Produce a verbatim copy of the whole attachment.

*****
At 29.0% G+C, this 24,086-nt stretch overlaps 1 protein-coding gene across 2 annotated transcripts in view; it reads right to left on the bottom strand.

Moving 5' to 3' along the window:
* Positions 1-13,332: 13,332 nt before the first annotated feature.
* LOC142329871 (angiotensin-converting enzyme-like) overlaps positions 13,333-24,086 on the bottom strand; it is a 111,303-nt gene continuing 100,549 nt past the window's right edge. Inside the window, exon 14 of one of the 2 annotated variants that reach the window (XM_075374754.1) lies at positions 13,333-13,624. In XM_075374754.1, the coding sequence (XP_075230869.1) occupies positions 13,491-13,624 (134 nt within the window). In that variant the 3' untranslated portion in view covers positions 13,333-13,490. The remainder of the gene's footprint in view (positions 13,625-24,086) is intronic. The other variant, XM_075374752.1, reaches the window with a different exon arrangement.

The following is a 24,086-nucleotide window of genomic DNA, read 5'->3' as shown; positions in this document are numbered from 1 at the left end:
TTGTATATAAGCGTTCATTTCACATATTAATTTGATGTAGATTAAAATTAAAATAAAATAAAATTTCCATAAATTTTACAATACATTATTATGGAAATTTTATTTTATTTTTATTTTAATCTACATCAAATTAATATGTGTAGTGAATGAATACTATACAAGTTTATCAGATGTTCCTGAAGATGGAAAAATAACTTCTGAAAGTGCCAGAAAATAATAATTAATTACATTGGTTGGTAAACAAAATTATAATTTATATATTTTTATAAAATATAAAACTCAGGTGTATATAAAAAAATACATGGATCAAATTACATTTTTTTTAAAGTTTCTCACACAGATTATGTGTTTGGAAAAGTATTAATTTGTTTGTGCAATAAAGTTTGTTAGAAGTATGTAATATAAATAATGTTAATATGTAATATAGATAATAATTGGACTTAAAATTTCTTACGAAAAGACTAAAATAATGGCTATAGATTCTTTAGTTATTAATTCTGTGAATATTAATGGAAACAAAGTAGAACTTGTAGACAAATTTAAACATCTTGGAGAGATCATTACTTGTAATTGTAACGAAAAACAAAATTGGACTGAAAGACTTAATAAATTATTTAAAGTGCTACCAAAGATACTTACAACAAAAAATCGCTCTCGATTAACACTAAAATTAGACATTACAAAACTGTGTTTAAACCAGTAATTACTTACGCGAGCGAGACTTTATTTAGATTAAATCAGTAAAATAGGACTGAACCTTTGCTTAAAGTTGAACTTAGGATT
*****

At 29.0% G+C, this 24,086-nt stretch overlaps 1 protein-coding gene across 2 annotated transcripts in view; it reads right to left on the bottom strand.

Moving 5' to 3' along the window:
* Positions 1-13,332: 13,332 nt before the first annotated feature.
* LOC142329871 (angiotensin-converting enzyme-like) overlaps positions 13,333-24,086 on the bottom strand; it is a 111,303-nt gene continuing 100,549 nt past the window's right edge. Inside the window, exon 14 of one of the 2 annotated variants that reach the window (XM_075374754.1) lies at positions 13,333-13,624. In XM_075374754.1, the coding sequence (XP_075230869.1) occupies positions 13,491-13,624 (134 nt within the window). In that variant the 3' untranslated portion in view covers positions 13,333-13,490. The remainder of the gene's footprint in view (positions 13,625-24,086) is intronic. The other variant, XM_075374752.1, reaches the window with a different exon arrangement.

The following is a 24,086-nucleotide window of genomic DNA, read 5'->3' as shown; positions in this document are numbered from 1 at the left end:
TTGTATATAAGCGTTCATTTCACATATTAATTTGATGTAGATTAAAATTAAAATAAAATAAAATTTCCATAAATTTTACAATACATTATTATGGAAATTTTATTTTATTTTTATTTTAATCTACATCAAATTAATATGTGTAGTGAATGAATACTATACAAGTTTATCAGATGTTCCTGAAGATGGAAAAATAACTTCTGAAAGTGCCAGAAAATAATAATTAATTACATTGGTTGGTAAACAAAATTATAATTTATATATTTTTATAAAATATAAAACTCAGGTGTATATAAAAAAATACATGGATCAAATTACATTTTTTTTAAAGTTTCTCACACAGATTATGTGTTTGGAAAAGTATTAATTTGTTTGTGCAATAAAGTTTGTTAGAAGTATGTAATATAAATAATGTTAATATGTAATATAGATAATAATTGGACTTAAAATTTCTTACGAAAAGACTAAAATAATGGCTATAGATTCTTTAGTTATTAATTCTGTGAATATTAATGGAAACAAAGTAGAACTTGTAGACAAATTTAAACATCTTGGAGAGATCATTACTTGTAATTGTAACGAAAAACAAAATTGGACTGAAAGACTTAATAAATTATTTAAAGTGCTACCAAAGATACTTACAACAAAAAATCGCTCTCGATTAACACTAAAATTAGACATTACAAAACTGTGTTTAAACCAGTAATTACTTACGCGAGCGAGACTTTATTTAGATTAAATCAGTAAAATAGGACTGAACCTTTGCTTAAAGTTGAACTTAGGATT